This is a simple concept to grasp, but not an easy one to execute, especially for aspiring entrepreneurs. Many newbies fall into the trap of planning. They want to have it all figured out, so they can ensure the success of their project before they even start.

Frisella's story, like that of just about every successful entrepreneur, challenges that mentality. You have to be moving in order to learn and improve.

Related: To Be a Real Entrepreneur Quit Nitpicking and Just Get Started

2. Success is about the journey -- not how rich you get.

"When I was younger, obviously, I had the same idea of success as every other teenager or early 20-something," said Frisella. "I wanted to be rich. I wanted to have a nice house, to drive a nice car, do all the cool stuff the "in crowd' was doing. I think when you're young, it's natural to think that -- and there's nothing wrong with thinking that.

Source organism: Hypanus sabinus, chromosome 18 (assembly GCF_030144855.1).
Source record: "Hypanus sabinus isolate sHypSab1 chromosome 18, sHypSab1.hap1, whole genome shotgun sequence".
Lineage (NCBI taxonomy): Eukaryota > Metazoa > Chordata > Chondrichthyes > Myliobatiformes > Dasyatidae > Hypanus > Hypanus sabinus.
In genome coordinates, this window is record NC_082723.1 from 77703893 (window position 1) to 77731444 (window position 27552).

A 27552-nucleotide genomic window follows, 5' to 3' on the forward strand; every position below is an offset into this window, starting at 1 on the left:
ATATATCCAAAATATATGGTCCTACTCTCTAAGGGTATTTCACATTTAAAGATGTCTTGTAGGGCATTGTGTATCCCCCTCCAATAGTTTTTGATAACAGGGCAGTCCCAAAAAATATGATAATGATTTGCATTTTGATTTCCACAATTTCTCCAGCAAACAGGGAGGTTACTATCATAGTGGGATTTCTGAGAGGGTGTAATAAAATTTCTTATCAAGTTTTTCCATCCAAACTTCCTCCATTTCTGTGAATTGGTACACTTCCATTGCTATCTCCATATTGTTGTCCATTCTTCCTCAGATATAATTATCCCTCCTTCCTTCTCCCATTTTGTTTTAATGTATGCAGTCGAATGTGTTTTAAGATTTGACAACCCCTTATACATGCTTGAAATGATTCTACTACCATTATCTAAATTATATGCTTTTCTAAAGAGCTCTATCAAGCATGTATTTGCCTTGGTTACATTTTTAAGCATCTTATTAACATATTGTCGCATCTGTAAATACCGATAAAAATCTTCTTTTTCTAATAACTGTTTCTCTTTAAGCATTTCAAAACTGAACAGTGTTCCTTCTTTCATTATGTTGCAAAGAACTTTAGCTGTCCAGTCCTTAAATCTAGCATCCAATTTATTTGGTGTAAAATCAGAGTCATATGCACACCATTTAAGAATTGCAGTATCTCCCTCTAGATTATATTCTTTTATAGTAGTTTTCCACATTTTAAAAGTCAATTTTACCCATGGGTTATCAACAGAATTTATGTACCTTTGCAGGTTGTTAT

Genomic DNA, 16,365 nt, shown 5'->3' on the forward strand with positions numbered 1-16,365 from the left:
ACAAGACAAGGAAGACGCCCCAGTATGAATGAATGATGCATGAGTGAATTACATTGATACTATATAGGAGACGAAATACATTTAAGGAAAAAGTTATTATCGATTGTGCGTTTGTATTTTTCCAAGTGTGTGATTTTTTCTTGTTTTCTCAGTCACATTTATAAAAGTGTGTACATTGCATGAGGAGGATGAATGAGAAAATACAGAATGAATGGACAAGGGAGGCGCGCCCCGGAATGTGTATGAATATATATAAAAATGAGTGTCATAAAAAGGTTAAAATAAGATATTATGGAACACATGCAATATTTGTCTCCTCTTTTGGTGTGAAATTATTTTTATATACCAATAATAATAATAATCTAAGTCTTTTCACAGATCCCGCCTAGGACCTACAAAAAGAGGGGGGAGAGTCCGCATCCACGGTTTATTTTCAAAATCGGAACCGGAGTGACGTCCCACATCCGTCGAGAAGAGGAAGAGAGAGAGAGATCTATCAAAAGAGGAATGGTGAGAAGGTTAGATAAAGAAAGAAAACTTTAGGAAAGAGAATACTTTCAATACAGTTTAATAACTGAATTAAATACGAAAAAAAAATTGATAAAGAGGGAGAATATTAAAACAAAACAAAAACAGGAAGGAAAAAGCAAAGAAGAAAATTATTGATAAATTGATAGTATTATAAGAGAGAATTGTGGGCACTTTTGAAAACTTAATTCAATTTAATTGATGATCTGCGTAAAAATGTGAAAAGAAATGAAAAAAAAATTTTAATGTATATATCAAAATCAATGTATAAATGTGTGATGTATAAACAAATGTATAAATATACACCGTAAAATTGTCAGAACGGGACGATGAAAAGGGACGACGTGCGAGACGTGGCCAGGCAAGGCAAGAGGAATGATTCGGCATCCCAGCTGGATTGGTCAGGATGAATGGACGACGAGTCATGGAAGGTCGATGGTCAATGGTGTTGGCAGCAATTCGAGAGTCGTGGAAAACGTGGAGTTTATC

"But I'm at a point now where I really don't think that's success. I think success has transformed for me, where it's a lot more about fulfillment of potential than any sort of measurable material goal or destination I'm trying to reach."

The truth is, success really is all about the journey. Potential moves on a sliding scale, and when you're young, your potential is still somewhat blurred and limited, because you haven't yet grasped what is possible. But as you start to gain experience, as you make mistakes and learn over time, your potential expands.

You now have a bigger gap to fill. And in the end, you're never going to fulfill your entire potential because it's something that's always expanding.

Related: 6 Ways to Take the First Step of Your Journey to Success

3. Don't avoid failure -- embrace it.

The last lesson Frisella brought up is that it's important not to look at any event as a failure. Instead, view it as a learning experience.

Many other greats, from Bill Gates to Winston Churchill to Thomas Edison, have made similar statements, and hearing the platitude one more time can make a young entrepreneur's eyes roll.

This lesson is a cliché for a reason, though. If you look at something as just a failure, you're less likely to learn from it, and less likely to look for opportunities that arise from that door closing.